Thursday, June 7, 2007
Wednesday night was intended to be one big dirt-track racing party for fans across the nation. Tony Stewart and twenty-five of his racing buddies were going up to Eldora Speedway in Ohio to have some fun. Tony had put together a night of NASCAR and NHRA drivers taking to the half mile dirt track in Late Model Stock cars. The idea was to have that fun while raising funds for the Victory Junction Gang Camp. This is a cause near and dear to the hearts of many in NASCAR, especially Tony.
This was the third year of this "one night stand," but this time something was different. Television had come to Eldora, in the form of "the pros" from Fox Sports and the facilities of HBO. This year, the entire evening of The Prelude to the Dream would be on pay-per-view. A one time fee would get viewers an exclusive night of racing the likes of which had never been "seen" before.
While HBO was the "host" for the pay-per-view event, other companies that offer satellite feeds directly to viewers also participated. One of those companies was the Dish Network. This twenty-five year old company offers high-tech direct satellite service to homes and commercial facilities. They serve over thirteen million customers nationwide.
The Prelude to the Dream was a live sporting event that was scheduled for 7PM to 10PM Eastern Time. As with most sports, there are always circumstances that cause a program to run a bit longer than scheduled. This was especially true for this pay-per-view offering, because it only had a "created" format. There was no shot clock, there were no referees keeping track of the quarters, and there was no scoreboard in the end zone telling everyone how much time was left in the game. This was auto racing, and much like baseball, when it was over...it was over.
The Dish Network broadcast went on the air without a glitch. Subscribers paid their fee and ordered an exclusive night of racing under the lights in the Midwest. As the evening continued to showcase exciting racing action, it was clear that "the Feature" was going to occur after the scheduled "off" time of 10PM. This was absolutely not a problem, because the organizers had told the satellite companies that this was a live charity sporting event. Everyone understood that The Prelude to the Dream would be over when the last lap of "the Feature" was complete.
Apparently, someone at the Dish Network Operations Center was asleep at the wheel. Dish Network subscribers nationwide have emailed The Daly Planet to say that at 10PM, the suggested "end time" of this event, their screens went black. This suggests that the "computer" had been scheduled to end their pay-per-view access at a certain time, as if they had ordered a movie, and not a sporting event. Any Network Operations Coordinator monitoring this event would have had plenty of time to determine that it was not going to end at the "suggested" off time.
The correct course of action would have been simply to enable the computer to continue the pay-per-view access on this channel to the subscribers who were watching a sporting event in progress. Readers have stated that this occurred after the "B Main" and that only after a black screen for thirty minutes did a graphic appear telling them to turn to another channel for the end of the event.
Several readers immediately tried to call Dish Network, but were kept on hold for over thirty minutes. This is not a hard problem to fix, unless the manpower was not available and all that was running the show was a computer programmed earlier in the day. Most cable and satellite companies have Network Operations Centers specifically to avoid this type of problem. As the program progressed, it was obvious it was going to run long. It never should have been scheduled by the Dish Network with a "hard off" as they say in the business. It was live sports.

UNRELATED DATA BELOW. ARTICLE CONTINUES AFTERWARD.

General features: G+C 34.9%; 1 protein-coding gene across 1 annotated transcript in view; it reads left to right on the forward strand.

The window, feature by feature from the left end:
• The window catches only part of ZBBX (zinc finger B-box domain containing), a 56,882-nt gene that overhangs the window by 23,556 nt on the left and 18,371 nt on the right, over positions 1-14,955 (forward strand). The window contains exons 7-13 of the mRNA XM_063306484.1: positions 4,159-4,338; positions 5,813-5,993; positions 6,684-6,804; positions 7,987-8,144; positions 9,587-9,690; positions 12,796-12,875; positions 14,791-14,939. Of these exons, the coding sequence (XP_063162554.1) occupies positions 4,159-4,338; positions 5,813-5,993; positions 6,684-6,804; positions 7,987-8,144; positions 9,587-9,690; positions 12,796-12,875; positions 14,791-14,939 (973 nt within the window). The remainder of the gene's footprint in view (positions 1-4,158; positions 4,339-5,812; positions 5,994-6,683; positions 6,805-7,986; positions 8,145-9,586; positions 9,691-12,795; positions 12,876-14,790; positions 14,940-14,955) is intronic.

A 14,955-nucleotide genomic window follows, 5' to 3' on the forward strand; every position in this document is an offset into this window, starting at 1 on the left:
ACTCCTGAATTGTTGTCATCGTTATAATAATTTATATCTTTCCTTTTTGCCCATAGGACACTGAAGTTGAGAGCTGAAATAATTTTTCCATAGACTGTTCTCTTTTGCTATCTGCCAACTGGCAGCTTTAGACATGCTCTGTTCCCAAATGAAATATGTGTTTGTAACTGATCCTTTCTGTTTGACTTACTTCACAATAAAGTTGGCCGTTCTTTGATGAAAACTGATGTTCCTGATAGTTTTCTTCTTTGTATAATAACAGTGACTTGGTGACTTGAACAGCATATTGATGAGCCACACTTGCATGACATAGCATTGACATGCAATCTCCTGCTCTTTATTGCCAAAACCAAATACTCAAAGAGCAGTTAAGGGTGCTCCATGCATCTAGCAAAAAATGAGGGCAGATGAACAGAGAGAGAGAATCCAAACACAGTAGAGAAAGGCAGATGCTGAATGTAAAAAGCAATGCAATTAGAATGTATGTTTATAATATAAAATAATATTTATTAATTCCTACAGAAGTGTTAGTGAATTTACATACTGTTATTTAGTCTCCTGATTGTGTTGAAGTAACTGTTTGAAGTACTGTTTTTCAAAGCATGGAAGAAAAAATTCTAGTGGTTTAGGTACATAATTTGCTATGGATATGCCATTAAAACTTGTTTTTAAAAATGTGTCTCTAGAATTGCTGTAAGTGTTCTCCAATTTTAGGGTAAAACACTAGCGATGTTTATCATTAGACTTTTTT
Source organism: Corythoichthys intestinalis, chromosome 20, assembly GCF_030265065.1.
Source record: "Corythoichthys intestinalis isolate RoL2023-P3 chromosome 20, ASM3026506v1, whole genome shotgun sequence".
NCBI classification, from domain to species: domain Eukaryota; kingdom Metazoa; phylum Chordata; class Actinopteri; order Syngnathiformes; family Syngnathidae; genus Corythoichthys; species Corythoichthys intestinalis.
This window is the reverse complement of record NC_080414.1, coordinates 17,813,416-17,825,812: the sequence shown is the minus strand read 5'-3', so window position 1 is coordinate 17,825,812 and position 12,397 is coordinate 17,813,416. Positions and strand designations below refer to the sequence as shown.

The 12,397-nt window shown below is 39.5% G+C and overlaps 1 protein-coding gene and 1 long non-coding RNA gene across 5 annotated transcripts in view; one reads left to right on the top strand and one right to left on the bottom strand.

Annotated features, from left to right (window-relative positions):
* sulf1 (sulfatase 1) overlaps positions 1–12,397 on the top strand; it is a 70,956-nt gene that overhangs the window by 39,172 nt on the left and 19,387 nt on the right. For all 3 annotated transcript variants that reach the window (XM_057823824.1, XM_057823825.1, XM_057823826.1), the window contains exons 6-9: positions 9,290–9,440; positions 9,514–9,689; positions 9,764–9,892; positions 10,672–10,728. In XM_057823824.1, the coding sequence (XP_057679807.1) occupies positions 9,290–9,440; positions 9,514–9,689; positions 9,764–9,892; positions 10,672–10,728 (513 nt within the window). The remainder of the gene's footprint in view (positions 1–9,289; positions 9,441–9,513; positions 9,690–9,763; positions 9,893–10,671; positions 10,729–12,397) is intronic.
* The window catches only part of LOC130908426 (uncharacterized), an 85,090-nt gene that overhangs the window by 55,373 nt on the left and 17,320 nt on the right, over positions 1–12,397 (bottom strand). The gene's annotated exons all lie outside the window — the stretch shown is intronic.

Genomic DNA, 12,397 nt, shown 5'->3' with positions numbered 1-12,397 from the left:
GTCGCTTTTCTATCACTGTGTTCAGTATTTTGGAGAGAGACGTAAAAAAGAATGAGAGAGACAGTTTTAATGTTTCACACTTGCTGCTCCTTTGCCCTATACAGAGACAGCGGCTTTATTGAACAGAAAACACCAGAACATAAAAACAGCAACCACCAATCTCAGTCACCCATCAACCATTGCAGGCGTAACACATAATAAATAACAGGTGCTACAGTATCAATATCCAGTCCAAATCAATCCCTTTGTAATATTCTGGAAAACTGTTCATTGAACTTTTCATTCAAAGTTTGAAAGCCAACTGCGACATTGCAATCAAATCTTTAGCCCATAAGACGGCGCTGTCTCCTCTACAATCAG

Eventually, Dish Network allocated another channel and told viewers to turn to it for the rest of the event. There was only one problem. The event was over. Dish Network viewers missed "the Feature" and the Dish Network did not have the decency to store the program and then play back the part that everyone missed. Even if they had played back "the Feature," everyone who had set a DVR or VCR for one specific channel to tape this event would have come up empty. Simply put, this was an on-air operations foul-up compounded by continual bad decision-making and poor customer service.
Many Dish Network subscribers that emailed The Daly Planet said that they went black after the "B Main" and never came back again. They liked what they had seen, but they might have missed one of the best dirt-track races in years when they missed "the Feature."
On a night that made TV racing history, it is simply a shame that a logistical and technical error by one satellite company could cause so much pain for racing fans. Almost everyone who emailed stated very clearly that they loved the show, and look forward to next year's event. Everyone said it was the charity aspect that drew them in, and then it was the awesome racing that kept them glued to the screen.
The Daly Planet would respectfully suggest that one way Dish Network executives might put a positive spin on a very bad situation is by helping to support the very cause for which their subscribers paid their hard-earned money. Perhaps, a donation to the Victory Junction Gang Camp from the Dish Network would go a long way in healing the pain that this technical glitch inflicted on racing fans nationwide. Then, Dish Network could replay this event from start-to-finish for all their subscribers without any additional charge. At least let them see the whole program once.
If the folks at the Dish Network Operations Center took the time to watch the replay, they might even become race fans. That way, next year the Dish Network employees would be part of the solution, instead of part of the problem.
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